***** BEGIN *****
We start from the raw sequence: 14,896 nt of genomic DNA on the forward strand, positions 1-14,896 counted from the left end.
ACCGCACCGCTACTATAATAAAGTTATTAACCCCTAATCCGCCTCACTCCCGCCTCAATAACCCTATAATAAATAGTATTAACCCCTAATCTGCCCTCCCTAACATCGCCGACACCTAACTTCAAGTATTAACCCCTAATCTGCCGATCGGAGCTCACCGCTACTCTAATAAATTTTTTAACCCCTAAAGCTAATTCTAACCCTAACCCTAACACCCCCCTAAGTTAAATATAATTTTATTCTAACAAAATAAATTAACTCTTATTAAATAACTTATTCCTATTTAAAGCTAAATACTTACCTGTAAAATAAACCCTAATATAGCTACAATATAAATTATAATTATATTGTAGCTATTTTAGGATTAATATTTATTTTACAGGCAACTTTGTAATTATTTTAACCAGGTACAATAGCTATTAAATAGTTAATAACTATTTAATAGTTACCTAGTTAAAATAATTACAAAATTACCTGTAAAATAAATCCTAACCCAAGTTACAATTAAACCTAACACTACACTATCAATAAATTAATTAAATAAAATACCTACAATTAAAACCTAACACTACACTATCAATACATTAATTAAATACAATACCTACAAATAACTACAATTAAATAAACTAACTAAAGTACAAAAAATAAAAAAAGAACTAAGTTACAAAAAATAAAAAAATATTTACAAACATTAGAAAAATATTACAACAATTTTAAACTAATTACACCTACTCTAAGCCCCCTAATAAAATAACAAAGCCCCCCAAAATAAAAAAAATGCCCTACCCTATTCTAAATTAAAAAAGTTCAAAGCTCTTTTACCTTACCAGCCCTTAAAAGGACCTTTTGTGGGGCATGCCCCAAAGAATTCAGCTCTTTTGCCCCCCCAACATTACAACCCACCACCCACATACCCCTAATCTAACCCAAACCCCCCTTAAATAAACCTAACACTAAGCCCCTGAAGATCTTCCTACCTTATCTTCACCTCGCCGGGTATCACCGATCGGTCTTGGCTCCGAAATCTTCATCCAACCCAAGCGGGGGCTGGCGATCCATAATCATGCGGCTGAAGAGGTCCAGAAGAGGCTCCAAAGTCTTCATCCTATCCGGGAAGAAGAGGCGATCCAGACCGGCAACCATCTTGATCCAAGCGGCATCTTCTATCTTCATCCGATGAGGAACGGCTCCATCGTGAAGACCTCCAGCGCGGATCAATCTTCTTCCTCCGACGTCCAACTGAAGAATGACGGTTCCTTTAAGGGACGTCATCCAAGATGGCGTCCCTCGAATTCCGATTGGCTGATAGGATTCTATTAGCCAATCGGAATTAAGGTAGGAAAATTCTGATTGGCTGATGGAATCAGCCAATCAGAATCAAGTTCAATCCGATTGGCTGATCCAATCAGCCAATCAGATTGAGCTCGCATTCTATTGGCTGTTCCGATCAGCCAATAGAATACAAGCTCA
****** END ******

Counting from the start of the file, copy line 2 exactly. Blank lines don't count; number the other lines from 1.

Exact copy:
ACCGCACCGCTACTATAATAAAGTTATTAACCCCTAATCCGCCTCACTCCCGCCTCAATAACCCTATAATAAATAGTATTAACCCCTAATCTGCCCTCCCTAACATCGCCGACACCTAACTTCAAGTATTAACCCCTAATCTGCCGATCGGAGCTCACCGCTACTCTAATAAATTTTTTAACCCCTAAAGCTAATTCTAACCCTAACCCTAACACCCCCCTAAGTTAAATATAATTTTATTCTAACAAAATAAATTAACTCTTATTAAATAACTTATTCCTATTTAAAGCTAAATACTTACCTGTAAAATAAACCCTAATATAGCTACAATATAAATTATAATTATATTGTAGCTATTTTAGGATTAATATTTATTTTACAGGCAACTTTGTAATTATTTTAACCAGGTACAATAGCTATTAAATAGTTAATAACTATTTAATAGTTACCTAGTTAAAATAATTACAAAATTACCTGTAAAATAAATCCTAACCCAAGTTACAATTAAACCTAACACTACACTATCAATAAATTAATTAAATAAAATACCTACAATTAAAACCTAACACTACACTATCAATACATTAATTAAATACAATACCTACAAATAACTACAATTAAATAAACTAACTAAAGTACAAAAAATAAAAAAAGAACTAAGTTACAAAAAATAAAAAAATATTTACAAACATTAGAAAAATATTACAACAATTTTAAACTAATTACACCTACTCTAAGCCCCCTAATAAAATAACAAAGCCCCCCAAAATAAAAAAAATGCCCTACCCTATTCTAAATTAAAAAAGTTCAAAGCTCTTTTACCTTACCAGCCCTTAAAAGGACCTTTTGTGGGGCATGCCCCAAAGAATTCAGCTCTTTTGCCCCCCCAACATTACAACCCACCACCCACATACCCCTAATCTAACCCAAACCCCCCTTAAATAAACCTAACACTAAGCCCCTGAAGATCTTCCTACCTTATCTTCACCTCGCCGGGTATCACCGATCGGTCTTGGCTCCGAAATCTTCATCCAACCCAAGCGGGGGCTGGCGATCCATAATCATGCGGCTGAAGAGGTCCAGAAGAGGCTCCAAAGTCTTCATCCTATCCGGGAAGAAGAGGCGATCCAGACCGGCAACCATCTTGATCCAAGCGGCATCTTCTATCTTCATCCGATGAGGAACGGCTCCATCGTGAAGACCTCCAGCGCGGATCAATCTTCTTCCTCCGACGTCCAACTGAAGAATGACGGTTCCTTTAAGGGACGTCATCCAAGATGGCGTCCCTCGAATTCCGATTGGCTGATAGGATTCTATTAGCCAATCGGAATTAAGGTAGGAAAATTCTGATTGGCTGATGGAATCAGCCAATCAGAATCAAGTTCAATCCGATTGGCTGATCCAATCAGCCAATCAGATTGAGCTCGCATTCTATTGGCTGTTCCGATCAGCCAATAGAATACAAGCTCA